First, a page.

And then as you mention I'll talk about licensing changes in each release and there are some variations in them. And let me just say about other that because some people didn't know this. It was introduced to 9. But back in 9, Adobe changed the licensing agreement a very positive way that many people never noticed because they don’t read it and somebody else buys it. You don't need to buy a license of ColdFusion to serve as a testing server.
Now, you might say oh, you mean the developer edition. No, I'm not talking about the developer edition. Developer editions been free you know from since if 6 or 5 I think. But in the time of the developer edition I'm talking about you are licensed according to the end users like an agreement to take your license key for your production license and put it on any other server you want to use for testing and or centralized development staging.
So yeah, you can do that and that's not new in 10, 11, 2016. That was introduced in 9. But I will throw out that in 10, 11 and 2016 there have been some modifications to the wording. So as little free it online and then in subsequent ones, it's been more like, I believe the current thing is like if you're on standard. If you've bought two standard licenses, you can take one of them.
So, let me just say I'm not going to get into the details now but you should read the end user licensing agreement. The EULA E.U.L.A.'s. If you just Google ColdFusion EULA put in whatever version you want and you'll get that EULA. It’s a P.D.F. Usually, it's about 10, 11 pages of significant stuff. And usually, there's only a couple of key pages that address this issue or V.M. issue or cores issues, cloud deployment issues as well are all covered and all highlight them.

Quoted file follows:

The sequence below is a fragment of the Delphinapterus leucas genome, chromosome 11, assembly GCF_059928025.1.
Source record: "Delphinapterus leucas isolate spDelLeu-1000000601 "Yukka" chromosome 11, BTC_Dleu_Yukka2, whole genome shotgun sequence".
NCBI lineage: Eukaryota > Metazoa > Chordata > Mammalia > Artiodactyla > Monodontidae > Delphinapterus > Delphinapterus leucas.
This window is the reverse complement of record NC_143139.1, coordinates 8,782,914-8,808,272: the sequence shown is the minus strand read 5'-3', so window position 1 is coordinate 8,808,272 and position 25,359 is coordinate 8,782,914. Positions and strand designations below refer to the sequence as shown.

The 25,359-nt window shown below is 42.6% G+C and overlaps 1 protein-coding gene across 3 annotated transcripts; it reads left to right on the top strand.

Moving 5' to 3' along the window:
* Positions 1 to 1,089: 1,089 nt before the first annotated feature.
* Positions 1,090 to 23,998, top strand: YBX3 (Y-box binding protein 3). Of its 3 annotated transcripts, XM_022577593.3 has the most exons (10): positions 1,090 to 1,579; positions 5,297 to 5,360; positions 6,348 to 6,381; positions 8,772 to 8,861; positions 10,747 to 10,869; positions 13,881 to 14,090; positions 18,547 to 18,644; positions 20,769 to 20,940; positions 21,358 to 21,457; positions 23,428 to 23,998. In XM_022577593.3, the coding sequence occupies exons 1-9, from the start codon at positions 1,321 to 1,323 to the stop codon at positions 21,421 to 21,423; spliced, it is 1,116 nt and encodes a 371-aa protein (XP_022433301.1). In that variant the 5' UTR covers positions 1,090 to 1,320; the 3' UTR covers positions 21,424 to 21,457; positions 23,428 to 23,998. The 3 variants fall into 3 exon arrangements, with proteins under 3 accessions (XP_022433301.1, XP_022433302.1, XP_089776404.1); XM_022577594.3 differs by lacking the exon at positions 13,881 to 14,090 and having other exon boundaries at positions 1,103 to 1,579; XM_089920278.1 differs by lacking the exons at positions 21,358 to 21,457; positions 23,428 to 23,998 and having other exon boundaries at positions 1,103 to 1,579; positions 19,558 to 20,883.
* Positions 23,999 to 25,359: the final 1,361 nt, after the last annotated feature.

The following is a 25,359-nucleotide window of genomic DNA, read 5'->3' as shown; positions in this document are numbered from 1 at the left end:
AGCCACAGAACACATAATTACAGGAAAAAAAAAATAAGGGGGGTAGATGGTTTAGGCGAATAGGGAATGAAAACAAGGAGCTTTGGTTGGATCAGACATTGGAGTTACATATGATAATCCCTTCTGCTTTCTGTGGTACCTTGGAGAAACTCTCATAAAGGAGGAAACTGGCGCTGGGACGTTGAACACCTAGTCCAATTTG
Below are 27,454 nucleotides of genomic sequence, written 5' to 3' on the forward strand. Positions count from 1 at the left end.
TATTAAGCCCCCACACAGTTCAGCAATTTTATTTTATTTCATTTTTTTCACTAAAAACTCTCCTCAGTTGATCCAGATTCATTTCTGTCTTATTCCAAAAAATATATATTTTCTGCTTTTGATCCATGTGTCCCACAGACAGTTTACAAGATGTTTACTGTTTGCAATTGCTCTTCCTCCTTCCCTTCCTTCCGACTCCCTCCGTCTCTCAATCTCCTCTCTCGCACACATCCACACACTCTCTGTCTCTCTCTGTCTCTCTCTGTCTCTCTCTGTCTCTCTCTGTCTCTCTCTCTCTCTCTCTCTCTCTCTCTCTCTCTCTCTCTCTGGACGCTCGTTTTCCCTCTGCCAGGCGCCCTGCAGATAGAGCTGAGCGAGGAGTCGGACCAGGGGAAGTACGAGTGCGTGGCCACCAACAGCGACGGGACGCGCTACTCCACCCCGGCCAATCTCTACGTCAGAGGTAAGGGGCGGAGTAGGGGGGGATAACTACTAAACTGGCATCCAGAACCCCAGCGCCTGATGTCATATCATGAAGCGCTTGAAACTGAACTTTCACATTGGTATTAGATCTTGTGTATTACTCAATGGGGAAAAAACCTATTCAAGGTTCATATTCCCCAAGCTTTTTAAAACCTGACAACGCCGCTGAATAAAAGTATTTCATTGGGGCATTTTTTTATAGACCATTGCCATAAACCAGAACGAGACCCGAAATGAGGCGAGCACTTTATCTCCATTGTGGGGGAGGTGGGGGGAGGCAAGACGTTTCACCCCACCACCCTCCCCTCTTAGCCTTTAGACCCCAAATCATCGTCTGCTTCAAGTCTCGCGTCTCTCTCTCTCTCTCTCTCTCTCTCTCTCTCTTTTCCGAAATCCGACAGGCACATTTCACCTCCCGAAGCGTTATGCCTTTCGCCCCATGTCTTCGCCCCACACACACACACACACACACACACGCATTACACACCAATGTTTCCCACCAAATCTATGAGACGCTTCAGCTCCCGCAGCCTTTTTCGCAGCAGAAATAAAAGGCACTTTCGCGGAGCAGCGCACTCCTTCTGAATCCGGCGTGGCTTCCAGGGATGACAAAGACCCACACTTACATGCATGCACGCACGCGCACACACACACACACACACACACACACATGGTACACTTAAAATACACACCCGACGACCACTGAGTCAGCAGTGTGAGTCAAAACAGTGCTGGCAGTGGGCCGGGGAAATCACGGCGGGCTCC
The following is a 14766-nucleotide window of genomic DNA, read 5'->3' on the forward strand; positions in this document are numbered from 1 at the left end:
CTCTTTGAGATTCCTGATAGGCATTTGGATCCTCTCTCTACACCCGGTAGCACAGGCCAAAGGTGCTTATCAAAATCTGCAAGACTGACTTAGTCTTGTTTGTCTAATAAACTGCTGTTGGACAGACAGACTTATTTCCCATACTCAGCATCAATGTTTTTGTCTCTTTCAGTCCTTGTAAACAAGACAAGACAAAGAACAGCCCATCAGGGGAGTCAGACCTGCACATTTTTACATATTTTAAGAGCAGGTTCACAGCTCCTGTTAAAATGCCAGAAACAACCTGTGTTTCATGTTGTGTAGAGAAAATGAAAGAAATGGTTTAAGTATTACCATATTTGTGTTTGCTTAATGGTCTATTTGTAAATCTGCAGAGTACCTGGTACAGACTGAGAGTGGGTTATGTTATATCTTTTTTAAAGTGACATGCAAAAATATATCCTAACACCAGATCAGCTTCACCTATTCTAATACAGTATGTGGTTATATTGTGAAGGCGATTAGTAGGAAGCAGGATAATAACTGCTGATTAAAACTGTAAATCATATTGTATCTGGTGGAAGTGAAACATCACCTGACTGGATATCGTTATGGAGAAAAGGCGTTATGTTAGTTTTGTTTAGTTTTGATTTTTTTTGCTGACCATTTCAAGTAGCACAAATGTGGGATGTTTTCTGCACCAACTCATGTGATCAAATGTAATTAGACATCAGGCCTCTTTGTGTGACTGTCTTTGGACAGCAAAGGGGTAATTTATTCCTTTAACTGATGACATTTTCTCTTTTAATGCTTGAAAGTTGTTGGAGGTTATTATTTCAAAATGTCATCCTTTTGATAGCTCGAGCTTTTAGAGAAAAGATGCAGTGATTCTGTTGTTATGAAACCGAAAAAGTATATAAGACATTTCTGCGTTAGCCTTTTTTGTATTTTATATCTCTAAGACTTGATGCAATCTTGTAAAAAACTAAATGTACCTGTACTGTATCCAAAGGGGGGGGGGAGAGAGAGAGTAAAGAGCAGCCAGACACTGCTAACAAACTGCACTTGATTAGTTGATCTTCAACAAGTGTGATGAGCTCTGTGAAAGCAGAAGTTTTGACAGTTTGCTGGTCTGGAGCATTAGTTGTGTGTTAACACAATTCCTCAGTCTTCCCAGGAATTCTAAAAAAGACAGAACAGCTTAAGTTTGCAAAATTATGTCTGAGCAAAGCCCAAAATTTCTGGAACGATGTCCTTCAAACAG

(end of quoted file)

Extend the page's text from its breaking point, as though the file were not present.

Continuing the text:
But again, we could do a whole presentation just on the licensing changes from one release to the next and go into various scenarios one at a time obviously. But I'll be covering that and then I'll wrap up with another.
Michael: And I just want to say on The End User Licensing. You know, I'm still waiting to know exactly how you do the licensing on 13:20 [inaudible] containers with ColdFusion. That's been an issue for over a year now and hasn't been addressed. So, if anyone from Adobe's listening hey guys you know, it's 2017 [inaudible] is here. It's time to get the licensing clarified.
Charlie: Yeah so, that I don't recall there being a specific reference to containers as a generic term and the EULA. But I will say I don’t know if I’ve looked at it specifically for that recently. So you know, I look at all these and sometimes they blur together. But that's what somebody would want to do is look for the first container and if it's not in there then yeah, press Adobe to get that in there.
And that's why I was about to say that the last point I would make about each of the releases would be compatibility issues. And some gotchas that I or other people have tripped over so that you can be aware because that's sometimes a big showstopper in moving to a new releases. Everybody makes it sound like ah there's all these great new features and then you run into this one thing that oh crap, that doesn't work for us.
Now, I will say that often it's a pretty small thing. I mean it might affect every page in your application but it might be something that you can fix in one you know, 14:33 [inaudible]. Either a configuration issue or maybe something in your application C.F.M. or C.F.C. So, even though it may seem like your site is dead and can't run on the new version, it's pretty unusual for it to be that significant.
No, there are some other things here and there with different features. And again, that's what I'll cover in the talk about 10 and 11 and 2016.